Court plays down harshness of Somyot's sentence

Court plays down harshness of Somyot's sentence

The Criminal Court chief judge insists the 10-year prison sentence handed down to Voice of Taksin editor Somyot Prueksakasemsuk for lese majeste crimes is reasonable.

Mr Somyot was given a five-year jail term for each of the two charges filed against him for violating Section 112 of the Criminal Code when he published two articles deemed offensive to the monarchy in 2010.

Chief judge Thawee Prachuablarb made his comments after the European Union said it was "deeply concerned" by the court's decision on Wednesday.

"There have been criticisms, rather one-sided, that the court was too harsh in its judgement but the five-year prison term for each of the two counts is considered appropriate," Mr Thawee said.

"It is mid-way between the minimum sentence under this law, which is three years, and the maximum punishment of 15 years. The court made its ruling in accordance with the law," he said.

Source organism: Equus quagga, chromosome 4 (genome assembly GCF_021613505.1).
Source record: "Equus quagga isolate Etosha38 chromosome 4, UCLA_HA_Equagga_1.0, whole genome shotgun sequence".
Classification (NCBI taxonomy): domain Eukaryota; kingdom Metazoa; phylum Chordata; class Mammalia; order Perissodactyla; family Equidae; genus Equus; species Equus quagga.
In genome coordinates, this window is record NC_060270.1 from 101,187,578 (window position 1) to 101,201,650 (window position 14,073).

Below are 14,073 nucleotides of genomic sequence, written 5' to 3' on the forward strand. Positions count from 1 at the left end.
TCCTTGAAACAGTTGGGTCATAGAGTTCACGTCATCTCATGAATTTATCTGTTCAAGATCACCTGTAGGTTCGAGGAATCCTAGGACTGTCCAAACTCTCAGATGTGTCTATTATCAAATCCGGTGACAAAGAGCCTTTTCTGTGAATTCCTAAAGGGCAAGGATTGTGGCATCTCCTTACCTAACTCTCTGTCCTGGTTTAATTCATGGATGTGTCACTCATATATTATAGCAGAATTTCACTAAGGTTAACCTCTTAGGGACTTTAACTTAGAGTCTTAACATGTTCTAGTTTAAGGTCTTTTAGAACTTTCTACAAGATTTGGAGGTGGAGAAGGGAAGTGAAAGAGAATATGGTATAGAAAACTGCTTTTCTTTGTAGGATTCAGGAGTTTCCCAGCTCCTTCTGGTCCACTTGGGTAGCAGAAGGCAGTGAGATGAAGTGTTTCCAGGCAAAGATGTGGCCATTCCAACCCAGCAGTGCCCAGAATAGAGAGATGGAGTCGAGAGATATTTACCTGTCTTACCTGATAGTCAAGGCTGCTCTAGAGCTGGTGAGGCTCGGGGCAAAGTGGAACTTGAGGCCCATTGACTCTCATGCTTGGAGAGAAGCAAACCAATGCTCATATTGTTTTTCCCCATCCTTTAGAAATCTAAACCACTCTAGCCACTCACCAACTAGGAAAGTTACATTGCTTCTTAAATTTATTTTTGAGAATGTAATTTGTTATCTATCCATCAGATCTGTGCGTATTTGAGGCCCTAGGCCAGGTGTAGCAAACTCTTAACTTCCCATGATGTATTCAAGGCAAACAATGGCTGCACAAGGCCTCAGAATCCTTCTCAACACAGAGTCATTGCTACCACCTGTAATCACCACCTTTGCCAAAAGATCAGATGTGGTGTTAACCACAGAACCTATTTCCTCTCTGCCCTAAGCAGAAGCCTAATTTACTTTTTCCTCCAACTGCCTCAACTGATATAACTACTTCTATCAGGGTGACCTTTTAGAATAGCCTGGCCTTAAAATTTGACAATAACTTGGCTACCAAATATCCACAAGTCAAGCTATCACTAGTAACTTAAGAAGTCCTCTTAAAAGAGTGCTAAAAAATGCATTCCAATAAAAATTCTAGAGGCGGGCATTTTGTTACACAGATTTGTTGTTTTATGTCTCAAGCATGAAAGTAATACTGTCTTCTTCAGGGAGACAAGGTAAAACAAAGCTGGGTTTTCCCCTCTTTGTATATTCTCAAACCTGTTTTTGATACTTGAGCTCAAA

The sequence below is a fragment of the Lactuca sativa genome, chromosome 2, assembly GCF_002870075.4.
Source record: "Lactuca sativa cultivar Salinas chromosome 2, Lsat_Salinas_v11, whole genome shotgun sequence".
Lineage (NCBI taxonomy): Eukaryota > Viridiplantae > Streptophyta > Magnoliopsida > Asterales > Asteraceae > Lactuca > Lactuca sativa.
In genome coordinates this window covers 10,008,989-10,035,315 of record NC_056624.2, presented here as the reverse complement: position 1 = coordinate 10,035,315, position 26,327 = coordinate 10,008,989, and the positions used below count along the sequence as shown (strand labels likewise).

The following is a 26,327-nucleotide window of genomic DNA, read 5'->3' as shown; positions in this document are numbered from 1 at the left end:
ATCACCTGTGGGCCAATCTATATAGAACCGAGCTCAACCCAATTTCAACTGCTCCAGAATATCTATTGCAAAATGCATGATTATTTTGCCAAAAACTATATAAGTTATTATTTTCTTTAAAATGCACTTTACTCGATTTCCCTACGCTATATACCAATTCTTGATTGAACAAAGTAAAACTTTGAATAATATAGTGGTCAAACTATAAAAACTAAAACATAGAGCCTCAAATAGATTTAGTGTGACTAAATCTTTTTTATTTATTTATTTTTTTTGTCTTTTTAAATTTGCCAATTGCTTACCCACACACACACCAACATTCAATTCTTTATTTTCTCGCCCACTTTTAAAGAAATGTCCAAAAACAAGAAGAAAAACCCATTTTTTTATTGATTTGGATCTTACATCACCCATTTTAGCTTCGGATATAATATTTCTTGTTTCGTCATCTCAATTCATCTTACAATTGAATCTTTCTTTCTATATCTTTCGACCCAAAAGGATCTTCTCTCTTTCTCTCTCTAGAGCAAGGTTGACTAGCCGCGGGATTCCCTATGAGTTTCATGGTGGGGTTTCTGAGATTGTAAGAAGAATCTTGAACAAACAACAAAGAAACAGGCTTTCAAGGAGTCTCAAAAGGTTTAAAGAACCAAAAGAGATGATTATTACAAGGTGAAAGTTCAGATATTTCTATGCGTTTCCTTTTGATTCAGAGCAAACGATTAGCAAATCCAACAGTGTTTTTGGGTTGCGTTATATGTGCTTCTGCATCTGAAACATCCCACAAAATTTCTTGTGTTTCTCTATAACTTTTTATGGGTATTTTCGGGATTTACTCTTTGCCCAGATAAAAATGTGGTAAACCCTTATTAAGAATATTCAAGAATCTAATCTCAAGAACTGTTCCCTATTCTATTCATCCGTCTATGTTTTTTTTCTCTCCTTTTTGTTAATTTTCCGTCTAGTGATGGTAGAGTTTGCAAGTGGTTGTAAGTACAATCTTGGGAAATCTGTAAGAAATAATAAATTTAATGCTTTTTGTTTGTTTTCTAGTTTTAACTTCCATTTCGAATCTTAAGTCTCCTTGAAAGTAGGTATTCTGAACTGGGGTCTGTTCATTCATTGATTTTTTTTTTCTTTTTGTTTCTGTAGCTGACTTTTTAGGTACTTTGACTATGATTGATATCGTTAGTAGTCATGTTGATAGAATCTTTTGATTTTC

The Voice of Taksin articles were not like the reform proposals aired by the Nitirat group of academics, who support an amendment to Section 112. The group's work was academic and so not held as being in breach of the law.

"The court's procedure showed the articles which Mr Somyot published did not contain academic views of the monarchy. The articles were insulting in nature and caused damage to the King," Mr Thawee said.

The sentence imposed on Mr Somyot has drawn heavy criticism from rights organisations including Freedom House and Amnesty International.

The chief judge, however, told critics to offer their opinions in good faith and without bias, or risk being prosecuted for contempt of court.

"The court's staff are monitoring the issue, especially on websites," he said.

He also said Mr Somyot's case is considered more damaging than that of red-shirt supporter Yossawaris Chuklom, alias Jeng Dokchik, who was sentenced to two years for lese majeste last month.

Mr Yossawaris was granted bail while Mr Somyot was denied bail 12 times.

"Section 112 is a crucial law involving national security. It's a law which is inviolable. The court must consider each case carefully," Mr Thawee said.

He said Mr Somyot has the right to seek bail from a higher court.

Do you like the content of this article?